In 1907 she tries to create a women's division in the Russian Social Democratic Workers Party, with the aim of dealing with the fact that women are overburdened with work as workers, housewives and mothers. This attempt goes wrong, she is accused of feminism by the party leadership, referring to the European feminism of the bourgeoisie, guilty of not embracing the communist cause; precisely those from which Kollontaj tries in every way to dissociate herself. A proof of dissociation from such movements is her analysis on the relationship between the sexes, on sexuality and romantic love, identifying in them the root of female oppression and investigating the conflict between public and private. Love, then, is an expression of the domination of one class over another, not only of the bourgeois over the proletarian, but also of man over woman. Hierarchy insinuates itself within the family, assigning the woman the care of the home and the man the wage labor, but also in sexual roles, revealing a relationship between oppressed and oppressor that is ignored in the class struggle. The most striking example of sexual inequality is the bond of fidelity: mandatory for women but not for men. The direct consequence of such an ideological structure is that overcoming the bourgeoisie would also imply a rethinking of intimate, love and sexual relations.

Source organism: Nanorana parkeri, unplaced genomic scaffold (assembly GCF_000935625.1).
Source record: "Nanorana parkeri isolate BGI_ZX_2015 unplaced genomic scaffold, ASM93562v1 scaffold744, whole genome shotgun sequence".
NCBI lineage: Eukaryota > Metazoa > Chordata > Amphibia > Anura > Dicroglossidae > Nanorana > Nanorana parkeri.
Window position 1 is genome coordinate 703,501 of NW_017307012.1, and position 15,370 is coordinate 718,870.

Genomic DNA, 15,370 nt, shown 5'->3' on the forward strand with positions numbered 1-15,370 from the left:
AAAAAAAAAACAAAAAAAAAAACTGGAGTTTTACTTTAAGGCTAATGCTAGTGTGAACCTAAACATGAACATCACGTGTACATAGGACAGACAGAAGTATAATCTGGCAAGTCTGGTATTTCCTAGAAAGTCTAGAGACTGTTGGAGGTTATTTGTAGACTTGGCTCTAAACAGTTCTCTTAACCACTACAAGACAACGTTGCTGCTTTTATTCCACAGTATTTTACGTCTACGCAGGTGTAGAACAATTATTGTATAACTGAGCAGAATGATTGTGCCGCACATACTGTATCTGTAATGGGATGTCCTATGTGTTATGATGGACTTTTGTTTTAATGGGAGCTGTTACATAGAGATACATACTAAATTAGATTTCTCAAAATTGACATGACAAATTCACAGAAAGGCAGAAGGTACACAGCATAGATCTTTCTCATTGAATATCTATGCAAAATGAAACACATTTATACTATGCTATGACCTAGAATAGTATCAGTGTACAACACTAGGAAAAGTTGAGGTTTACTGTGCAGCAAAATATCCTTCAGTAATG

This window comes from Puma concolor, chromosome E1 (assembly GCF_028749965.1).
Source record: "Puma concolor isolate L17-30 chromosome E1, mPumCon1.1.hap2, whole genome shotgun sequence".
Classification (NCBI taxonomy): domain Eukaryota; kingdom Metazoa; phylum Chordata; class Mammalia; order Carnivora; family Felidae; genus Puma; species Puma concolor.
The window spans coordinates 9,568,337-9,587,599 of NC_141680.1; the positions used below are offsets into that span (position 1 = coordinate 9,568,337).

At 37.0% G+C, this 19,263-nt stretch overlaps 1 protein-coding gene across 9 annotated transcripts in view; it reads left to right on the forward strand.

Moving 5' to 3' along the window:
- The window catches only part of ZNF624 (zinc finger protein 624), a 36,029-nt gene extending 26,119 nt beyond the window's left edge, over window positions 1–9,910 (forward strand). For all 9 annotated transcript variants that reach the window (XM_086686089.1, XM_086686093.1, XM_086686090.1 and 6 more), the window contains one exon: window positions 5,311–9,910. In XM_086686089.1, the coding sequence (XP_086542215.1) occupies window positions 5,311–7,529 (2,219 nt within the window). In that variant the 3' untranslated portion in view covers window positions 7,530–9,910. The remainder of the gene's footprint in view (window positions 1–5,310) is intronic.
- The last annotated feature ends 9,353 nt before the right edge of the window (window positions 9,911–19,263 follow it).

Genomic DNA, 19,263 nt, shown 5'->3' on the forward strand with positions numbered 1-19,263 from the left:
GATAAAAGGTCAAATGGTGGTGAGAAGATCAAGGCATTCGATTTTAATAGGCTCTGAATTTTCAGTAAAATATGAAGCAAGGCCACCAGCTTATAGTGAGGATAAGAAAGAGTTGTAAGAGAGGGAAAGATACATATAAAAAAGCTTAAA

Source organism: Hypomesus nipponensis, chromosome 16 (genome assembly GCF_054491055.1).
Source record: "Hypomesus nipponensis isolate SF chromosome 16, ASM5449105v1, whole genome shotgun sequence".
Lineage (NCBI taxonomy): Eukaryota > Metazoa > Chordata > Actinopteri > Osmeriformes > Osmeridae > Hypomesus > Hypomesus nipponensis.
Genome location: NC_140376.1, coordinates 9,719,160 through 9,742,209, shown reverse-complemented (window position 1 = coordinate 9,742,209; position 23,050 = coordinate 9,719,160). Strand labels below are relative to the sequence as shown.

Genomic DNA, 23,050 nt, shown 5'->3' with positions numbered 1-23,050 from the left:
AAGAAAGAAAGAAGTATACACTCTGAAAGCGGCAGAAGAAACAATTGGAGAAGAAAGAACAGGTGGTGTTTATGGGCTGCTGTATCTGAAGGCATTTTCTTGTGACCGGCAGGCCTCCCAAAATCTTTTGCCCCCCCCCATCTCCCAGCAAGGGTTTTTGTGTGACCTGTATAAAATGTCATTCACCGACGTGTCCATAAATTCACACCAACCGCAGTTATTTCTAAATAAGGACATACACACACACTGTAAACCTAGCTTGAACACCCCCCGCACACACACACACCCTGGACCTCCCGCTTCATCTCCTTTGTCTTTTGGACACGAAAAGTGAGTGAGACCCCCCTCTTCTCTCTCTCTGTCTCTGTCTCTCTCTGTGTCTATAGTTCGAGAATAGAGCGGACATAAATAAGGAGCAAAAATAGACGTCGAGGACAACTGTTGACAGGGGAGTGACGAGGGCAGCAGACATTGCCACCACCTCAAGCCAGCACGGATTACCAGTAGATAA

The Party ignores her ideas, considering them subversive.

From 1908 to 1917 Alexandra leaves Russia because of the political persecution of the Tsar, in addition to the cultural and political isolation in which she finds herself: in the Party no one took her proposals seriously, not even Lenin who wanted her both in the Executive Committee of the Petersburg Soviet and, after the victory of the Revolution, as people's commissar (i.e. minister) for social assistance. Period in which she distributed to the peasants the lands belonging to the monasteries, established the state kindergartens and maternity care.